YEREVAN — Charles, the prince of Wales, arrived in Armenia on Tuesday on a three-day private visit which a senior British diplomat said reflects his interest in the country’s history and culture.
The eldest child and heir apparent of Queen Elizabeth II thus became the first member of the British royal family to set foot in independent Armenia.
The main purpose of his trip is to promote a charity project in Yerevan planned by Armen Sarkisian, a London-based former Armenian prime minister. The project called “Yerevan My Love” is aimed at reconstructing historical buildings in the city and using them for charitable purposes. Sarkisian and Charles have jointly raised funds for that as well as a separate effort to restore a medieval castle in Scotland in recent years.
Charles headed to Yerevan’s famous Matenadaran museum of ancient Armenian manuscripts on his arrival at the Zvartnots international airport. No journalists were allowed to enter the building guarded by senior Armenian police officers. Officials at the British Embassy in Armenia said Charles familiarized himself with manuscripts before listening to a presentation of “Yerevan My Love” by Sarkisian.
Charles and Sarkisian made their way into the recently expanded Matenadaran building through a back door, wrong-footing several dozen Armenian environmental activists that demonstrated by the main entrance. They gathered there to urge the prince to help thwart plans by the British company Lydian International to mine gold at the Amulsar deposit in southeastern Armenia. They say that open-pit mining operations there would severely damage the local ecosystem, a claim strongly denied by the company.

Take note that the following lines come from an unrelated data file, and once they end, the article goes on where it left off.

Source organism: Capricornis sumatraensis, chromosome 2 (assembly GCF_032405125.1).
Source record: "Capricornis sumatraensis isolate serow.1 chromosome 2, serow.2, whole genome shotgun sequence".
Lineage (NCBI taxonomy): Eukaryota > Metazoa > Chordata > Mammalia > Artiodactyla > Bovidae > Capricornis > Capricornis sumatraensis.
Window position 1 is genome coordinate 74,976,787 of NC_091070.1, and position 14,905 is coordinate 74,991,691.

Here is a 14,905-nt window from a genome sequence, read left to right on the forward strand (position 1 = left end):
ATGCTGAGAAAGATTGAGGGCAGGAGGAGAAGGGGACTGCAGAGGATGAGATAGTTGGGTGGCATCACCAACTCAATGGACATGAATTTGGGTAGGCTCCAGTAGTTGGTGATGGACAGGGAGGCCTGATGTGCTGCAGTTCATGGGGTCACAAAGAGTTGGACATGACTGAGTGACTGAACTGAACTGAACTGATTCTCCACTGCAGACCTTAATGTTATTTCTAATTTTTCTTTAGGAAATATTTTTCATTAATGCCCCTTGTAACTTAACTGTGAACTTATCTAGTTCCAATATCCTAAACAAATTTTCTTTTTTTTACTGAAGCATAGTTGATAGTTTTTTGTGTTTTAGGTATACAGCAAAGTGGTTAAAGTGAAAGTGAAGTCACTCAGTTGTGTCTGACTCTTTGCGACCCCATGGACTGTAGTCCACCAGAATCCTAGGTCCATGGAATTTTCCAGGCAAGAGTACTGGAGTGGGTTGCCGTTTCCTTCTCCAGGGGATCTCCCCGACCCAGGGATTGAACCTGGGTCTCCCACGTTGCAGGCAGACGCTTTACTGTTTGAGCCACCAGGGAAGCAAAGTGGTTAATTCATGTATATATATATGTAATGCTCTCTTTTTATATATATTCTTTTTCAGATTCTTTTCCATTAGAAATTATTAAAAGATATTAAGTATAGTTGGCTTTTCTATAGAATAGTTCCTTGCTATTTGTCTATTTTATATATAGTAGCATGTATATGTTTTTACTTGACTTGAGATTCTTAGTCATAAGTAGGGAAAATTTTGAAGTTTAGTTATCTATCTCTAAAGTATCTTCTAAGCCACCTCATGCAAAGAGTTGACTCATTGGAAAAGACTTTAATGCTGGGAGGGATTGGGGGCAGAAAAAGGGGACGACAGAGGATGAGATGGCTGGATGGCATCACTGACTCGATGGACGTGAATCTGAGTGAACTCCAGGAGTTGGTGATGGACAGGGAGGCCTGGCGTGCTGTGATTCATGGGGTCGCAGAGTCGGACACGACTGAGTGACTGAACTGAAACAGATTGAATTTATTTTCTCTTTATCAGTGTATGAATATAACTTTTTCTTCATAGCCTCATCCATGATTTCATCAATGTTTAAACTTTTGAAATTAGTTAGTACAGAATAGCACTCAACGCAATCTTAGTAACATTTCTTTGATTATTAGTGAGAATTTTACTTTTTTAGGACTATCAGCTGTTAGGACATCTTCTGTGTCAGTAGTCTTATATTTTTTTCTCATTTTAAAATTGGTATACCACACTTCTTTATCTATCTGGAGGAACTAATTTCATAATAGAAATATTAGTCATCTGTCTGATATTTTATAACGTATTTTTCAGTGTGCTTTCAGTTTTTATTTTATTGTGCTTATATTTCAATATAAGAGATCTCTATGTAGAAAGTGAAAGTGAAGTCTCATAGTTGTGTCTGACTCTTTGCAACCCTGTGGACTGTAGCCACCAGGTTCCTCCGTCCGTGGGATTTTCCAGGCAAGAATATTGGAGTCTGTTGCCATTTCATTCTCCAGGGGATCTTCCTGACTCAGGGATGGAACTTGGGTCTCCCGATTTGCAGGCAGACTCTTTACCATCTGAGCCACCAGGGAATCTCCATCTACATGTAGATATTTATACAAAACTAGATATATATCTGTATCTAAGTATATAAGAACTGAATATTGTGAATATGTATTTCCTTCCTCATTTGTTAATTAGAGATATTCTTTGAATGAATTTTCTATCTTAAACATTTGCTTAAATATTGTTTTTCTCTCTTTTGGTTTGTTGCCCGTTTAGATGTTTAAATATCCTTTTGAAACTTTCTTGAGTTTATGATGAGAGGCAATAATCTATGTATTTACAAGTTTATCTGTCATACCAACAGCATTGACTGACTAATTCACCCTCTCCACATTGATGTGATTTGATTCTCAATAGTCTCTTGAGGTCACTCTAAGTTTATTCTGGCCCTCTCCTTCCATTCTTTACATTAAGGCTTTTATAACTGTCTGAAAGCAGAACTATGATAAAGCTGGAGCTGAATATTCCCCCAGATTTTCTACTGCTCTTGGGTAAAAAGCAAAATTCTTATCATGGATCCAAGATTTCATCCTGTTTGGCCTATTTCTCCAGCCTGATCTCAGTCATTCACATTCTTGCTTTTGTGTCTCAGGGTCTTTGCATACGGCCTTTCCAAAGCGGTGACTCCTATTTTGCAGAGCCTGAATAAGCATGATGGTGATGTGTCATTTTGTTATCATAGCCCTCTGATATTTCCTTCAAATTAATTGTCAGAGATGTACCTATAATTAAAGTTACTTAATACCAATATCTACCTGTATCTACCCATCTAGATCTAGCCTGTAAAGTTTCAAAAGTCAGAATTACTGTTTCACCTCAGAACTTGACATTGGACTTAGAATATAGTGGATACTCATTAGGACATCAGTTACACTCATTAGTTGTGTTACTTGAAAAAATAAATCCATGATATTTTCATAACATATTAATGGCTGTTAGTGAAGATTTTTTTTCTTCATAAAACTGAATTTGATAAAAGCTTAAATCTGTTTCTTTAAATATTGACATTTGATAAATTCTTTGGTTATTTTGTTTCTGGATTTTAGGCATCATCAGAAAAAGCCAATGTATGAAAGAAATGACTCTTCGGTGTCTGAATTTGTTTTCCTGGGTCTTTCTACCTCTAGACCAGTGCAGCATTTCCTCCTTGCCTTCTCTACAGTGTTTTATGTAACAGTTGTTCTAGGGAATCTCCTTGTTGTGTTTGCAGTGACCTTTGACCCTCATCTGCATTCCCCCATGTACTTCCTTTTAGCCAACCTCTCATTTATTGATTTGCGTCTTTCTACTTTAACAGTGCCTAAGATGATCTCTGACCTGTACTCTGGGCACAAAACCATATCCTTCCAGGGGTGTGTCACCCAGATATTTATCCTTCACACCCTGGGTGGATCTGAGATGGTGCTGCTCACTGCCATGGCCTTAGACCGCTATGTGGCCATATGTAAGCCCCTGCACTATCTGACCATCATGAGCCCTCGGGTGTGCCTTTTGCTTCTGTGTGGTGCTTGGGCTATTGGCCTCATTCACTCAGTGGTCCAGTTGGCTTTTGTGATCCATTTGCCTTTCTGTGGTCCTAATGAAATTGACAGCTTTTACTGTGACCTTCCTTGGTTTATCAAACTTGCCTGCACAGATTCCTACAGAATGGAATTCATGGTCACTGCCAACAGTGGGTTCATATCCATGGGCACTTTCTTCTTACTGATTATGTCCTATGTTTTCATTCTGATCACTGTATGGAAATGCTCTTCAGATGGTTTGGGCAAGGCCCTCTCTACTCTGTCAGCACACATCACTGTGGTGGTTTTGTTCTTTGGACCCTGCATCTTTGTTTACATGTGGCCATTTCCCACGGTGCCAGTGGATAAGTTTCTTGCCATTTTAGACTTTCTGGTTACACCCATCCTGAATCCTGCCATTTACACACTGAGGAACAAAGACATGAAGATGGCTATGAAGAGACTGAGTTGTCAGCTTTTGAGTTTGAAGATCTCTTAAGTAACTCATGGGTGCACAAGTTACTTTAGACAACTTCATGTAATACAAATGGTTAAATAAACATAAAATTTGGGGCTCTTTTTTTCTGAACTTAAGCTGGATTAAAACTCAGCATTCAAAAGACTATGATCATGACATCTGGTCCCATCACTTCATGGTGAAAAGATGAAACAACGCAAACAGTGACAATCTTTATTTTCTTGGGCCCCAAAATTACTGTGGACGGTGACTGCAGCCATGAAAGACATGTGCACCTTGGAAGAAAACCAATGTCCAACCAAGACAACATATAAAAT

Armen Sarkisian, who reportedly has extensive business interests in Britain joined Lydian International’s board of directors in March. The protesters noted this fact in a letter which they hoped to hand to Charles.
Jonathan Aves, the British ambassador to Armenia, promised to pass the letter on to Charles when he met the protesters outside the Matenadaran. Aves also offered to arrange a meeting between their representatives and the prince’s private secretary.
While agreeing that there are “legitimate concerns” regarding mining at Amulsar, Aves stressed that he is “impressed” by Lydian’s approach to environmental issues. “We expect that they will do their best to meet all the regulations and rules that are required to establish their operations,” he told RFE/RL’s Armenian service (Azatutyun.am). The diplomat added that the Armenian government is “working hard” to ensure that the British company complies with those rules.
Aves also declined to give more details of Charles’s other sightseeing activities, citing the private nature of the visit. The British envoy said that the world-famous prince is “interested in cultural monuments and the history of Armenia.”